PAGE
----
The UN (Unicef) report found that parents work longer hours in the UK than in countries such as Sweden (where children were reported to be happier). Parents in the UK were found to be “too tired”  to play with their children.

The Telegraph reports these findings on long working hours. So how does it compartmentalise? By not presenting the context on why we’re overworked – the recent history, and the Telegraph’s diabolical role in it. The Telegraph has, for decades, promoted propaganda from business groups opposing legislation which would put limits on harmful working hours. Here’s the latest example (from just a few weeks ago).

Written by NewsFrames

September 14, 2011 at 9:56 am

Posted in Headlines, Jobs, Telegraph

“Scrounging families”

"Scrounging families"Sept 2, 2011 – The BBC reports this story under the headline, ‘NUMBER OF WORKLESS HOUSEHOLDS FALLS’. The Express goes with “SCROUNGING FAMILIES’, “anger” and “fury” – and again quotes the rightwing pressure group, the TaxPayers’ Alliance (a regular source of framing for the UK press).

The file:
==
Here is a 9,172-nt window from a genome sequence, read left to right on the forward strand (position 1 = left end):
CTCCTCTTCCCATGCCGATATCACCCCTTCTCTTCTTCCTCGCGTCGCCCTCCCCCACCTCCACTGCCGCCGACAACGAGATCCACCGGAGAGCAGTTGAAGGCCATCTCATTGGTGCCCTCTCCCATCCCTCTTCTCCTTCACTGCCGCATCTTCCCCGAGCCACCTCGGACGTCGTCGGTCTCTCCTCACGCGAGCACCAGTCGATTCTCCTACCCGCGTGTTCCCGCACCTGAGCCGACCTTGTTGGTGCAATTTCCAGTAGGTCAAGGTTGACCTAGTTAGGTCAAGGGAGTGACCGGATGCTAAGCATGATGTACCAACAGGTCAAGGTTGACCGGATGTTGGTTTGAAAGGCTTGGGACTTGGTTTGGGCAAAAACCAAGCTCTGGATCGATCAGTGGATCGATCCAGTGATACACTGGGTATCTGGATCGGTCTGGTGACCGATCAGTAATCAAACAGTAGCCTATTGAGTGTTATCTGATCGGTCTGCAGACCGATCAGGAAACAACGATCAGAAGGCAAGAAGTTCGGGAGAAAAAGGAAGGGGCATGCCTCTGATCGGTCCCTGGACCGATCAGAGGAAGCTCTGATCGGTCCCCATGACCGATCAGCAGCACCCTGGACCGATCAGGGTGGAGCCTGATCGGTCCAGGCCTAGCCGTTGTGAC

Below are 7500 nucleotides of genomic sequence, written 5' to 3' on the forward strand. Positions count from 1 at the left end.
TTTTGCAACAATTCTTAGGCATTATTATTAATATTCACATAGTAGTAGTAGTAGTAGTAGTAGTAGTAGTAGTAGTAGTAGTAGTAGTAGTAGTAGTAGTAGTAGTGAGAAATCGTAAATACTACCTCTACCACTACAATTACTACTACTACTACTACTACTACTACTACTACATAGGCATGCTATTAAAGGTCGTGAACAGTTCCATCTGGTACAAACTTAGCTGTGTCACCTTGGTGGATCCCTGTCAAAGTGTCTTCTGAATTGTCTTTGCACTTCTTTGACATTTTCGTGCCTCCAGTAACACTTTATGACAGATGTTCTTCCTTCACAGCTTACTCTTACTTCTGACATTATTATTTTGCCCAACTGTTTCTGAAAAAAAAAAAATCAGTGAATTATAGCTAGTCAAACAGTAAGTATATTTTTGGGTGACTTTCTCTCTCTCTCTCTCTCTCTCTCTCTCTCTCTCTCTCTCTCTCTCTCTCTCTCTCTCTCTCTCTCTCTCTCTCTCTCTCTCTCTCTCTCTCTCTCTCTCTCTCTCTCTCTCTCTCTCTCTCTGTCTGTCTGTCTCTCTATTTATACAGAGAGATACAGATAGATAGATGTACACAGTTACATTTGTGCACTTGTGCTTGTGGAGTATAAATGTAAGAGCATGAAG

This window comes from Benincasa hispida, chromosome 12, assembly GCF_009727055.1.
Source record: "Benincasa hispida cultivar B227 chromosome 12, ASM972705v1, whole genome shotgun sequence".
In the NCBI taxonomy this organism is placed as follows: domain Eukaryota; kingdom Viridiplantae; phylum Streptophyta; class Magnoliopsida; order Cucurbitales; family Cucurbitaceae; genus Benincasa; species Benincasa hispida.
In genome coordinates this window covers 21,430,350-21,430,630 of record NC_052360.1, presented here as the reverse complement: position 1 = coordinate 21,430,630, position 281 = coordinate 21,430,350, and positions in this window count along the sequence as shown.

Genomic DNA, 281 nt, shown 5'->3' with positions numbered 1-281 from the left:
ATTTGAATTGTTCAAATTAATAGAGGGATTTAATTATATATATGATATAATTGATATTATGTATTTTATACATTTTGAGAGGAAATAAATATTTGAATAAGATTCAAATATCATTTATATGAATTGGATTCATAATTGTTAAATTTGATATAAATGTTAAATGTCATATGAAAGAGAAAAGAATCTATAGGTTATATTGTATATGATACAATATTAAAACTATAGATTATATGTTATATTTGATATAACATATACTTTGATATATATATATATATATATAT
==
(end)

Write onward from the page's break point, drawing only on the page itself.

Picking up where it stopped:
Here’s the first paragraph on the Express’s front page (2/9/11):
“ANGER at the scale of Britain’s ­benefits culture erupted last night after official figures showed there are nearly four million households where no one works.”

So, “anger erupted” at these official figures (from the Office for National Statistics, ONS). Whose anger erupted? Here’s what the ONS figures actually show (courtesy of an ONS graph):

ONS workless 1996-2011

Note the fall in “workless households” since 1996, followed by an increase coinciding exactly with the recent recession (shaded bar).

Perhaps “anger erupted” over something else. The fourth paragraph on the Express front page says: “The ­figures yesterday triggered renewed fury at the £180billion annual welfare benefits bill being picked up by taxpayers.”

This is the standard, misleading device of citing the total welfare bill in a story about the unemployed. It’s misleading because only a small fraction of this amount goes on unemployment benefits (£6.6bn directly in 2010; two-thirds of the total welfare figure goes on people over working age, and there are various benefits for those who have jobs, and contribution-based benefits that need to be taken into account, etc).

The welfare-as-crime frame